A human rights analysis of posthumous reproduction in South Africa.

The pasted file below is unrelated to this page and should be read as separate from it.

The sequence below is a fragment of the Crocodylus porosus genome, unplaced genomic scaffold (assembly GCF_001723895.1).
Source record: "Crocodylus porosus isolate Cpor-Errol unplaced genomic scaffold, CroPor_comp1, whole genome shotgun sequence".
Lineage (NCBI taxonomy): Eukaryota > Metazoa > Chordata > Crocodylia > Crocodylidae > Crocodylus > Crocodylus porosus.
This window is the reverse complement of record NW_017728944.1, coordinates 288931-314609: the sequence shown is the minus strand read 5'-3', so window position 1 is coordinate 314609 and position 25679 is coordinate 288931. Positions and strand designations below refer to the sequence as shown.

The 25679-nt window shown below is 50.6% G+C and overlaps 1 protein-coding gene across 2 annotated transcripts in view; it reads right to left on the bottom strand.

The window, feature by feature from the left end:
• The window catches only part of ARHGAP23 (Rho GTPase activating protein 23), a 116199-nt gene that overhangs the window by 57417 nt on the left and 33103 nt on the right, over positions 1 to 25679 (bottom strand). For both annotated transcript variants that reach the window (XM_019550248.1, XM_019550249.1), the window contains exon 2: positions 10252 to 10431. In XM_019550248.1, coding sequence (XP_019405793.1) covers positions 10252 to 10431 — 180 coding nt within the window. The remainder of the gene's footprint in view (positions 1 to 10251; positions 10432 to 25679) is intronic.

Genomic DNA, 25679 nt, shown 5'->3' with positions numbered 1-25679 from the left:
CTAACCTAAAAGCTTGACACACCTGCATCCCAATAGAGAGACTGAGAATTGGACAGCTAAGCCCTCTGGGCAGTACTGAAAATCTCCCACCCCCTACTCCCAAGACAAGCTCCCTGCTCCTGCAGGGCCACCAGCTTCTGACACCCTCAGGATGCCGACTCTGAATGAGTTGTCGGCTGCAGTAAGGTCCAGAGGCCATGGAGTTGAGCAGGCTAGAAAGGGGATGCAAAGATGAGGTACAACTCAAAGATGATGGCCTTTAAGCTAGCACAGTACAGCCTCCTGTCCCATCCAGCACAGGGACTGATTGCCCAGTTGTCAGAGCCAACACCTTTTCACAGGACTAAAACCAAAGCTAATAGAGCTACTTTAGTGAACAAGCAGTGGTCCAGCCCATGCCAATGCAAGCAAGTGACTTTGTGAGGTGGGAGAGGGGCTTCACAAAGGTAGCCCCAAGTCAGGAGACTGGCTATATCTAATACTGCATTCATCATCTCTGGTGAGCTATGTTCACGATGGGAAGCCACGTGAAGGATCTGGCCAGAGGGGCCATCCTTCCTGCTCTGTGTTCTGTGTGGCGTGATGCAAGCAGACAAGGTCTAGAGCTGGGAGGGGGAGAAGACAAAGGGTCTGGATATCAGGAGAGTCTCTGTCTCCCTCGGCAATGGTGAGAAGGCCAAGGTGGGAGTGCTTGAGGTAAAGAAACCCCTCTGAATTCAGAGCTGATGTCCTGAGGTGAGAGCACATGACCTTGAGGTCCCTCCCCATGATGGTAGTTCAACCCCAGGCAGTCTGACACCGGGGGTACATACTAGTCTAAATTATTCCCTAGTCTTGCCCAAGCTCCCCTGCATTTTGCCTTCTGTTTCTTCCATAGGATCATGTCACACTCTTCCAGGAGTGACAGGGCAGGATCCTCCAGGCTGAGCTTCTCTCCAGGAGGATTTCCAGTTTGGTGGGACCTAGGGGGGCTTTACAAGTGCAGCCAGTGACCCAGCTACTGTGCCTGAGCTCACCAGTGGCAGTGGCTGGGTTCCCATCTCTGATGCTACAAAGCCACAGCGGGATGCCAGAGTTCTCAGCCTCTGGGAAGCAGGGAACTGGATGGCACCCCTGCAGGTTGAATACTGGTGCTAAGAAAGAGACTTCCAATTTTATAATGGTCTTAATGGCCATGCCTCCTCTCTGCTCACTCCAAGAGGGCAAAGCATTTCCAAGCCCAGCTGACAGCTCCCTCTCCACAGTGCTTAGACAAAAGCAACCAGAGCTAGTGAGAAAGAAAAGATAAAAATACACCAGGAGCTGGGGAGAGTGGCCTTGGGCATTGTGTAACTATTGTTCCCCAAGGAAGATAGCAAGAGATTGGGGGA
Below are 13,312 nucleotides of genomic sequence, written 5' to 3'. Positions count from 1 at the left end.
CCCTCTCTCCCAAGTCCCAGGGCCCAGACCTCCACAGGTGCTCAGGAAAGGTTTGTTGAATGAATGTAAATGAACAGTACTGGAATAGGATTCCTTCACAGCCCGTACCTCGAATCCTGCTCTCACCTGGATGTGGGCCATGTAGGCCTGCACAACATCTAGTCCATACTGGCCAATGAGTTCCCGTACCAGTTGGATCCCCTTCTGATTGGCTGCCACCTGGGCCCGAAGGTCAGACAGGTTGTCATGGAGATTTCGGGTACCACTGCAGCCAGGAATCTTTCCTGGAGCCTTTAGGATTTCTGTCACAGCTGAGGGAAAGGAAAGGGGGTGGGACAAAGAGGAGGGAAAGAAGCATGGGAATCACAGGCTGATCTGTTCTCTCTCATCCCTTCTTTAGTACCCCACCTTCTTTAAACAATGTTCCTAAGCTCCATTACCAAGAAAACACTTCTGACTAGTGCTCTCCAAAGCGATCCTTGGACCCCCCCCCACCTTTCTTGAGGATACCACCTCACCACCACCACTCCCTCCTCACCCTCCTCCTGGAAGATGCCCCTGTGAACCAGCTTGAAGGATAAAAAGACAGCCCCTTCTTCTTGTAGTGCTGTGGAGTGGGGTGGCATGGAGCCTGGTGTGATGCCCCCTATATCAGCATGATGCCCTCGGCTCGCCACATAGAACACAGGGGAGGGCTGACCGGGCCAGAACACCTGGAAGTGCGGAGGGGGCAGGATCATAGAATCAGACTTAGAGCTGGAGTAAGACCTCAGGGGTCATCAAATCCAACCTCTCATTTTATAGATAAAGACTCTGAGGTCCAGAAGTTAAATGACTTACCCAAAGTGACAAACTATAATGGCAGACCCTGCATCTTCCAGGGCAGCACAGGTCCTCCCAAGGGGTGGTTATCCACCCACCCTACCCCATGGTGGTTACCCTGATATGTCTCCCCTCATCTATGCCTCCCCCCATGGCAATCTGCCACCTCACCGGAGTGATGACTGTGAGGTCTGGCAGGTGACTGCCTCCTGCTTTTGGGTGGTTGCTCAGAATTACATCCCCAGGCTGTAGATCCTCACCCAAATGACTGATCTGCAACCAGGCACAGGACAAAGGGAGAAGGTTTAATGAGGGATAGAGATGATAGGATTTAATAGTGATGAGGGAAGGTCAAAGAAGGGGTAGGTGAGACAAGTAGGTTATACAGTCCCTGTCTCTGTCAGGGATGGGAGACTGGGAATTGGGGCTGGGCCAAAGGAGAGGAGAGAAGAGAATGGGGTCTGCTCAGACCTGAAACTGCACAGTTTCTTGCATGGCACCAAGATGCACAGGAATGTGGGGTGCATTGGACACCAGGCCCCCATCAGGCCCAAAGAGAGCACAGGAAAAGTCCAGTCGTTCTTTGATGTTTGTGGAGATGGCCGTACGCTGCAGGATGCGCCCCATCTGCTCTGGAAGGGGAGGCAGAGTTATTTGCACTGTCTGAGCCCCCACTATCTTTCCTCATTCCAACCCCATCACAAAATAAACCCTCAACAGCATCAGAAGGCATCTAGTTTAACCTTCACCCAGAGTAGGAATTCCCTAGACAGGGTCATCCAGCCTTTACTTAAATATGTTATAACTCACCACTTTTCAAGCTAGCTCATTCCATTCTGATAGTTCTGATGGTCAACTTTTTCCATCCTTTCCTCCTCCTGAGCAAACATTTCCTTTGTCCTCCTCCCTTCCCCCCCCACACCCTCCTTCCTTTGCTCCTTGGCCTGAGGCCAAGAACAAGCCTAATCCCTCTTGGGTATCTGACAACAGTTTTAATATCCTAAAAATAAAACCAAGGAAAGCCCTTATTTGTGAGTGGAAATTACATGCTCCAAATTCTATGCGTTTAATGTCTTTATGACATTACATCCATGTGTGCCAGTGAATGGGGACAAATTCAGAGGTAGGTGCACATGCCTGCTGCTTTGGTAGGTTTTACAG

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Advances in the field of medicine are consistently posing difficult questions to the law and society. This is because of the propensity of these medical advances to alter the limits of what is and is not possible, and when this happens we are forced to decide on how these new medical technologies will be used. It has been said that no use of medical technology poses more challenging questions than posthumous reproduction. This is because in the past, the act of reproduction was limited to living persons. However, now persons can become parents long after they die. This study was prompted by a case that recently came before the High Court, in which a widow sought to use her dead husband’s sperm in order to have a child. The court granted her order, but did not give reasons – thus leaving the rationale behind the decision unknown. This case came before the court because, in the relevant laws, what happens to gametes and embryos after the death of the gamete provider is largely unaddressed. This study looks at the law relating to posthumous reproduction in 30 foreign jurisdictions. This investigation reveals that there is no consensus on regulating posthumous reproduction, and state positions range from highly permissive regulation based on voluntary guidelines, to highly restrictive positions enforced by statutes. In analysing how South African law regards posthumous reproduction, the study finds there are no legal barriers to posthumous reproduction in South Africa, and that human rights related to procreative liberty support posthumous reproduction. The study concludes there is a right to posthumous reproduction, based on the freedom of testation in relation to reproductive material – which our law conceives as property – and reproductive autonomy. However, there are significant gaps in the law in South Africa that ought to be addressed by legislative reform in order to accommodate the exercising of this right.